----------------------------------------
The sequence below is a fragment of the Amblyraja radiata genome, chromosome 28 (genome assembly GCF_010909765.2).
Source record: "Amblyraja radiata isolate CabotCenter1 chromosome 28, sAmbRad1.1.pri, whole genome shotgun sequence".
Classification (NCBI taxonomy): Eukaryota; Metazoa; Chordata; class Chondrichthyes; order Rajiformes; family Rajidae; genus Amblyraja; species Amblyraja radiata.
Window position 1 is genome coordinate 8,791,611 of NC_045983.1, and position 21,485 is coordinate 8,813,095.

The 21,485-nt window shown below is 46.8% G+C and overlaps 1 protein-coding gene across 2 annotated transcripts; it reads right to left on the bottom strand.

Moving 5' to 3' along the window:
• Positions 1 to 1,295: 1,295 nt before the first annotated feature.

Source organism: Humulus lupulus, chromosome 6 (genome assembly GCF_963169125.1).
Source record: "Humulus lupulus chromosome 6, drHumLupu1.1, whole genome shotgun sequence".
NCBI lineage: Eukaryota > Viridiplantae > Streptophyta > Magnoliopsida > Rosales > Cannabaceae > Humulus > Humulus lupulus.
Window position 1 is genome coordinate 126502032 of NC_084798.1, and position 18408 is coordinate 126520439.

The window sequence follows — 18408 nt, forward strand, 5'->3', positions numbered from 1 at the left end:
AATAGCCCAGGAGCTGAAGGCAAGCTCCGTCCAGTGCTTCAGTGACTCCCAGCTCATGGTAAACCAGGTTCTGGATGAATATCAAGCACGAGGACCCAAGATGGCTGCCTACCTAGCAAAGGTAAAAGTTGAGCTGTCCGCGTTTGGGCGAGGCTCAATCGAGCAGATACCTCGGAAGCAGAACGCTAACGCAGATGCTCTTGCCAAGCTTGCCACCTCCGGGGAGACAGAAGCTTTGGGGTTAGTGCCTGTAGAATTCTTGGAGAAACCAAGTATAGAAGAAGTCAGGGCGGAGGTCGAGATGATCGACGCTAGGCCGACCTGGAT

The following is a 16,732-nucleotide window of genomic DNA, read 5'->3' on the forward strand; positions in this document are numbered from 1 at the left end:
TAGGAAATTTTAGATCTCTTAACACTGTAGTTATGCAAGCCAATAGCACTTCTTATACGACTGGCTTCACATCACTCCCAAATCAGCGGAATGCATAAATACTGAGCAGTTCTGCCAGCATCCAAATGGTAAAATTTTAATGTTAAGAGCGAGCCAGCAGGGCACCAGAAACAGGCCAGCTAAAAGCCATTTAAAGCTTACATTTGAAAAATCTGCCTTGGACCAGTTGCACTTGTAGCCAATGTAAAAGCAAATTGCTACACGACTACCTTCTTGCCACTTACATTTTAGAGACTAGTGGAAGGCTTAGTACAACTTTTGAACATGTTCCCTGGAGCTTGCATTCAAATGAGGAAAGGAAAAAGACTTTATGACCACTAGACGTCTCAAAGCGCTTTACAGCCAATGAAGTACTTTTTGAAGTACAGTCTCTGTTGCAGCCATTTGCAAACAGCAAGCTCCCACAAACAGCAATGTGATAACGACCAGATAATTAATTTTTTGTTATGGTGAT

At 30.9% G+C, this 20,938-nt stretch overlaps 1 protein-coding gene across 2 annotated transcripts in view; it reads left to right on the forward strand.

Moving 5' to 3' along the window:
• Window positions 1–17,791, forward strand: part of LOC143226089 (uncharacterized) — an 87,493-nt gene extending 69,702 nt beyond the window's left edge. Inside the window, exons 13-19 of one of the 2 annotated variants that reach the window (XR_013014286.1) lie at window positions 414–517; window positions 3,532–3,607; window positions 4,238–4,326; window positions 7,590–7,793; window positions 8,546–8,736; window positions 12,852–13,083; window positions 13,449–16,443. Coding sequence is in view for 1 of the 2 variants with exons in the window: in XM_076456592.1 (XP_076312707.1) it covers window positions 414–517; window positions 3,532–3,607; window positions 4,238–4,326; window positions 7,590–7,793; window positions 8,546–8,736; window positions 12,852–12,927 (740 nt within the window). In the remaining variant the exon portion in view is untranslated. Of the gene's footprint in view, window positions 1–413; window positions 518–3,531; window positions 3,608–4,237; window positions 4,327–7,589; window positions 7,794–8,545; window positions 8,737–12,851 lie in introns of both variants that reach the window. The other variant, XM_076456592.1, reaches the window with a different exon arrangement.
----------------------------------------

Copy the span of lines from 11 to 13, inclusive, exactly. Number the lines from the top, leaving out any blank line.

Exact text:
Window position 1 is genome coordinate 126502032 of NC_084798.1, and position 18408 is coordinate 126520439.

The window sequence follows — 18408 nt, forward strand, 5'->3', positions numbered from 1 at the left end:
AATAGCCCAGGAGCTGAAGGCAAGCTCCGTCCAGTGCTTCAGTGACTCCCAGCTCATGGTAAACCAGGTTCTGGATGAATATCAAGCACGAGGACCCAAGATGGCTGCCTACCTAGCAAAGGTAAAAGTTGAGCTGTCCGCGTTTGGGCGAGGCTCAATCGAGCAGATACCTCGGAAGCAGAACGCTAACGCAGATGCTCTTGCCAAGCTTGCCACCTCCGGGGAGACAGAAGCTTTGGGGTTAGTGCCTGTAGAATTCTTGGAGAAACCAAGTATAGAAGAAGTCAGGGCGGAGGTCGAGATGATCGACGCTAGGCCGACCTGGAT